Workers’ Participation in Management28/02/2020
“Workers’ participation may, broadly be taken to cover all terms of association of workers and their representatives with the decision-making process, ranging from exchange of information, consultations, decisions and negotiations to more institutionalized forms such as the presence of workers’ members on management or supervisory boards or even management by workers themselves as practised”.
In Yugoslavia, WPM is governed by the Law on Workers’ Management of State Economic Enterprises and Higher Economic Association. The Act consists of a three-tier participation structure: collective bargaining, workers’ council, and hoard of management.
In fact, the basic reason for differences in perception of WPM is mainly due to the differential pattern of practices adopted by various countries while implementing workers’ participation in management.
For example, in Great Britain and Sweden, WPM is in the form of Joint Consultation through Joint Consultative Committees, Works Committees in France, Co-determination Committees in West Germany, Joint Work Council in Belgium, Workers’ Council and Management Board in Yugoslavia and Union Management Co-operation in USA.
In India, WPM is in the form of, what we call Labour Management Cooperation and Workers’ Participation in Management. It is implemented through the agencies like Works Committees, Joint Management Councils (JMCs) Shop Councils, Unit Councils and Joint Councils. Notwithstanding, these different forms of WPM differ only in degree, not in nature.
Be the perceptual differences as these may, WPM is a system of communication and consultation, either formal or informal, by which the workers of an organisation are kept informed, as and when required, about the affairs of the undertaking and through which they express their opinion and contribute to decision-making process of management.
The following are the main characteristics of WPM:
- Participation implies practices which increase the scope for employees’ share of influence in decision-making process with the assumption of responsibility.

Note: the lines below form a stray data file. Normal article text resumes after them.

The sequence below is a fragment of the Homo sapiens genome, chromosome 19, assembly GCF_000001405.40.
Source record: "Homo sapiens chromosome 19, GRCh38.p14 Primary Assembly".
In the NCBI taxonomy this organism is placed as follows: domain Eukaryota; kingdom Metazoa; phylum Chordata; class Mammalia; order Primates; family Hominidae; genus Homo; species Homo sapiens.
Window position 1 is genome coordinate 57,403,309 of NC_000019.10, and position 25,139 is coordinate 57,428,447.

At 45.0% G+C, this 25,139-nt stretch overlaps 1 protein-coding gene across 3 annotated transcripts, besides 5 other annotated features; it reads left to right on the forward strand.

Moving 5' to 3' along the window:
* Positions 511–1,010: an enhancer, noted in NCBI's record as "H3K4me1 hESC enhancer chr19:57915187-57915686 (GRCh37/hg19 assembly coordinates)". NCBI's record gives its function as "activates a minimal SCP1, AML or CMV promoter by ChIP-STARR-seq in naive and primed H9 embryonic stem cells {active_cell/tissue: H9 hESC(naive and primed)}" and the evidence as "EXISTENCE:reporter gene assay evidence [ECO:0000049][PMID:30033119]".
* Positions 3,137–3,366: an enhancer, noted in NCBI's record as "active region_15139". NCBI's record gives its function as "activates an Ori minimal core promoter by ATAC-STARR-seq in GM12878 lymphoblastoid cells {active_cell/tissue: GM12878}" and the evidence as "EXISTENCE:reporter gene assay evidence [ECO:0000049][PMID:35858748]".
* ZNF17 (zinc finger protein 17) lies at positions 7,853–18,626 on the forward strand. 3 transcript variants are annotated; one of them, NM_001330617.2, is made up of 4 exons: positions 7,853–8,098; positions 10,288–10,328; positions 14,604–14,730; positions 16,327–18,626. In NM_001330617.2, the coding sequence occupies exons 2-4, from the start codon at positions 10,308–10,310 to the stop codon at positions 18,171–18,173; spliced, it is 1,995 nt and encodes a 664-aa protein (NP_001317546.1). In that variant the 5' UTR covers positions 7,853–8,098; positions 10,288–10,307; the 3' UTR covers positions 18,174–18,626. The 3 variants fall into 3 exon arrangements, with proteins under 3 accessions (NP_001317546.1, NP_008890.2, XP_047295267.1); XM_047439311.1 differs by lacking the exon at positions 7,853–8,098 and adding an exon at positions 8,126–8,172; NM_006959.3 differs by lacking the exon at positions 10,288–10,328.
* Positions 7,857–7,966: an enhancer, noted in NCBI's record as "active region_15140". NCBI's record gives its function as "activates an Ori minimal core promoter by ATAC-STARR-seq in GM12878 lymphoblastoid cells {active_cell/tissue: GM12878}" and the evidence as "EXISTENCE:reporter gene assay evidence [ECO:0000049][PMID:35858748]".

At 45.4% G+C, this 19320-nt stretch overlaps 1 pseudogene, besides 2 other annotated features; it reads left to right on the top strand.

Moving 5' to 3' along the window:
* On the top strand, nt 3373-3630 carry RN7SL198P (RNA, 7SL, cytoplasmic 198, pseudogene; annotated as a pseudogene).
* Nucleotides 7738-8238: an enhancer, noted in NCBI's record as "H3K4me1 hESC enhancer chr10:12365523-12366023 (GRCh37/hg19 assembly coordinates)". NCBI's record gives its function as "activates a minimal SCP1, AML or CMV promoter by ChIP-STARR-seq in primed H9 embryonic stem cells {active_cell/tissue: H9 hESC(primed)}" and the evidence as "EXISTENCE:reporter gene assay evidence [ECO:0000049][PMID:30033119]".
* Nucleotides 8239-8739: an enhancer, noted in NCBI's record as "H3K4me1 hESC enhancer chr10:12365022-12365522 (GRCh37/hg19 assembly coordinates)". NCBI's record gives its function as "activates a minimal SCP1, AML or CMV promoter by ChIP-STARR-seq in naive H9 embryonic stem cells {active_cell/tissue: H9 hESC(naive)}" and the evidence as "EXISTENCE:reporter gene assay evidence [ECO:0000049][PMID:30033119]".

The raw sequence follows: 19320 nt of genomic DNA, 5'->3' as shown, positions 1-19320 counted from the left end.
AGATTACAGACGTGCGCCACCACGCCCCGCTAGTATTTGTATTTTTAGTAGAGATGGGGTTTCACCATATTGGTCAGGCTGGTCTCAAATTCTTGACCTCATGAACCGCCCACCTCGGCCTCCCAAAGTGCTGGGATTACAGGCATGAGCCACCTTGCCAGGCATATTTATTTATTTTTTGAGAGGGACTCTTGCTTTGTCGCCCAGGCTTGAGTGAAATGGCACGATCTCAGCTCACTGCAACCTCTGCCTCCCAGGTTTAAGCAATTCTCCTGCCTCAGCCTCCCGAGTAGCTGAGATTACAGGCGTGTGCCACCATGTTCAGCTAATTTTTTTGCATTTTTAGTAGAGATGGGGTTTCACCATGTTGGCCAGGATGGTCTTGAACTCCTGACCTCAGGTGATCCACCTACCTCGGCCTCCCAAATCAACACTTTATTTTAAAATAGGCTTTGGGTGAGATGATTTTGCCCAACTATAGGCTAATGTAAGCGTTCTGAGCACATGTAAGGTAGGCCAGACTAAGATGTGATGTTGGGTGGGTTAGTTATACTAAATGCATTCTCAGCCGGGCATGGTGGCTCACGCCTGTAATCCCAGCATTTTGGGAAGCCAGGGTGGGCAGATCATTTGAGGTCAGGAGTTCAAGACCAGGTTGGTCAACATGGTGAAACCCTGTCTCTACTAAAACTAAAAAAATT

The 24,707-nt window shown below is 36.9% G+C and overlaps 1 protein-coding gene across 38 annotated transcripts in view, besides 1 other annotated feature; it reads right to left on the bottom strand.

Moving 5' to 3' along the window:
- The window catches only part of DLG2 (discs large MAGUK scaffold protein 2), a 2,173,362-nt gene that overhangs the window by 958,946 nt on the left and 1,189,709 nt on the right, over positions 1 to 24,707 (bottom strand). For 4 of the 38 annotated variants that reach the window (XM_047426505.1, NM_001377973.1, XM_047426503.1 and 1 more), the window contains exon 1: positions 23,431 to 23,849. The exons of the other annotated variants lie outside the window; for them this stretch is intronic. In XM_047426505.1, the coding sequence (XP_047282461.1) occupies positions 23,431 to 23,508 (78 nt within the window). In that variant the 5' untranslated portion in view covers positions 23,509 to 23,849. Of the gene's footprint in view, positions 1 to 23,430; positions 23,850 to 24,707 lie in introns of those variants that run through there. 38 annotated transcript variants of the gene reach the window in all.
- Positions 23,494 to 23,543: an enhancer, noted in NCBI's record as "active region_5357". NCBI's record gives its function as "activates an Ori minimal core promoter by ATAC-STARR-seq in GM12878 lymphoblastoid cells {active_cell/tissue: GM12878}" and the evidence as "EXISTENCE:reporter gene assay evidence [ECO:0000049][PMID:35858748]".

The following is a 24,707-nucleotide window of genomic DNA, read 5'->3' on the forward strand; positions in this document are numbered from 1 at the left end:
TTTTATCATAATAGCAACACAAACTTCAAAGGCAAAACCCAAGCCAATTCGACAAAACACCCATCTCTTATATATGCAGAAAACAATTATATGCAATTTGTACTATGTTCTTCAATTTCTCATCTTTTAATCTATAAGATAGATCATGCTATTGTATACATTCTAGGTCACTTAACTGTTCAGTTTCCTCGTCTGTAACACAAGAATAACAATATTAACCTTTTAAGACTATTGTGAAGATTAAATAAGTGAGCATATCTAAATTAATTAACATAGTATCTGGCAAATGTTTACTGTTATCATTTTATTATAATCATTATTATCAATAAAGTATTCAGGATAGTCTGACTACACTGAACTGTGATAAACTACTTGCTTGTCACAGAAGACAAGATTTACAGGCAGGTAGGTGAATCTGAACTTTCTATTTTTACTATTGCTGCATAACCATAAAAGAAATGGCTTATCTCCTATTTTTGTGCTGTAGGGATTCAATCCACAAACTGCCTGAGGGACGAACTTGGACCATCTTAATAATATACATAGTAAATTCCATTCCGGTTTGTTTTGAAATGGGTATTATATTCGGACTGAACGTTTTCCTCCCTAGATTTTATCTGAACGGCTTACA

- Participation presupposes willing acceptance of responsibility by workers.
- Workers participate in management not as individuals but as a group through their representatives.
- Worker’s participation in management differs from collective bargaining in the sense that while the former is based on mutual trust, information sharing and mutual problem solving; the latter is essentially based on power play, pressure tactics, and negotiations.
- The basic rationale tor worker’s participation in management is that workers invest their Iabour and their fates to their place of work. Thus, they contribute to the outcomes of organization. Hence, they have a legitimate right to share in decision-making activities of organisation.
The objectives of WPM are closely netted to the ration-able for WPM. Accordingly, the objectives of WPM vary from country to country depending on their levels of socio-economic development political philosophies, industrial relations scenes, and attitude of the working class.
To quote, the objective of WPM is to co-determine at the various levels of enterprises in Germany, assign the final to workers over all matters relating to an undertaking in Yugoslavia, promote good communication and understanding between labour and management on the issues of business administration and production in Japan, and enable work-force to influence the working of industries in China, for example.